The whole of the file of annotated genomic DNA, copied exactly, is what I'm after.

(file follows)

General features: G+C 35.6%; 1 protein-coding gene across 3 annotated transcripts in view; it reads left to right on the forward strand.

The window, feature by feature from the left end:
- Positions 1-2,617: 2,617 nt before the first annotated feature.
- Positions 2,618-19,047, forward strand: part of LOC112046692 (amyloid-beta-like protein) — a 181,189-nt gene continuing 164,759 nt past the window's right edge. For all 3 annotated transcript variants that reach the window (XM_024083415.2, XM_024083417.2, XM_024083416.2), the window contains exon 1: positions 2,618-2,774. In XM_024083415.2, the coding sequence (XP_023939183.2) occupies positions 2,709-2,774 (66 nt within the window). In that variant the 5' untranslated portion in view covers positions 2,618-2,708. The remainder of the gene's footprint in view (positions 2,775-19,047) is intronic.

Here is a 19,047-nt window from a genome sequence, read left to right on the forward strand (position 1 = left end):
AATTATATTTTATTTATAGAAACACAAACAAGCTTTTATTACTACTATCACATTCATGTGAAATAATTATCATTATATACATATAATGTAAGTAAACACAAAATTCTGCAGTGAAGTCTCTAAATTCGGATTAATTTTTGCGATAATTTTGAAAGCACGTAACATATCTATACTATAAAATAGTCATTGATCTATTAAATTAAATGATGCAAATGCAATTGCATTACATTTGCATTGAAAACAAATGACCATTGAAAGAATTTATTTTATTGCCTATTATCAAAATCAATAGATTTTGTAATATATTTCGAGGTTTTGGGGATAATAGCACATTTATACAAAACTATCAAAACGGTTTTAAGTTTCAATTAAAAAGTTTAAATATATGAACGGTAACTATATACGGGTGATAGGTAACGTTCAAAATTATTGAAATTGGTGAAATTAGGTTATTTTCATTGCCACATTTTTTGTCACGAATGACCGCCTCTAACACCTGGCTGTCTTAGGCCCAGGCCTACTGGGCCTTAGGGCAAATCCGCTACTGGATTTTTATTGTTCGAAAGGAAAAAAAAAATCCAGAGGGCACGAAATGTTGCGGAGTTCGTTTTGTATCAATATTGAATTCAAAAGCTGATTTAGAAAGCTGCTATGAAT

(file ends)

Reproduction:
General features: G+C 35.6%; 1 protein-coding gene across 3 annotated transcripts in view; it reads left to right on the forward strand.

The window, feature by feature from the left end:
- Positions 1-2,617: 2,617 nt before the first annotated feature.
- Positions 2,618-19,047, forward strand: part of LOC112046692 (amyloid-beta-like protein) — a 181,189-nt gene continuing 164,759 nt past the window's right edge. For all 3 annotated transcript variants that reach the window (XM_024083415.2, XM_024083417.2, XM_024083416.2), the window contains exon 1: positions 2,618-2,774. In XM_024083415.2, the coding sequence (XP_023939183.2) occupies positions 2,709-2,774 (66 nt within the window). In that variant the 5' untranslated portion in view covers positions 2,618-2,708. The remainder of the gene's footprint in view (positions 2,775-19,047) is intronic.

Here is a 19,047-nt window from a genome sequence, read left to right on the forward strand (position 1 = left end):
AATTATATTTTATTTATAGAAACACAAACAAGCTTTTATTACTACTATCACATTCATGTGAAATAATTATCATTATATACATATAATGTAAGTAAACACAAAATTCTGCAGTGAAGTCTCTAAATTCGGATTAATTTTTGCGATAATTTTGAAAGCACGTAACATATCTATACTATAAAATAGTCATTGATCTATTAAATTAAATGATGCAAATGCAATTGCATTACATTTGCATTGAAAACAAATGACCATTGAAAGAATTTATTTTATTGCCTATTATCAAAATCAATAGATTTTGTAATATATTTCGAGGTTTTGGGGATAATAGCACATTTATACAAAACTATCAAAACGGTTTTAAGTTTCAATTAAAAAGTTTAAATATATGAACGGTAACTATATACGGGTGATAGGTAACGTTCAAAATTATTGAAATTGGTGAAATTAGGTTATTTTCATTGCCACATTTTTTGTCACGAATGACCGCCTCTAACACCTGGCTGTCTTAGGCCCAGGCCTACTGGGCCTTAGGGCAAATCCGCTACTGGATTTTTATTGTTCGAAAGGAAAAAAAAAATCCAGAGGGCACGAAATGTTGCGGAGTTCGTTTTGTATCAATATTGAATTCAAAAGCTGATTTAGAAAGCTGCTATGAAT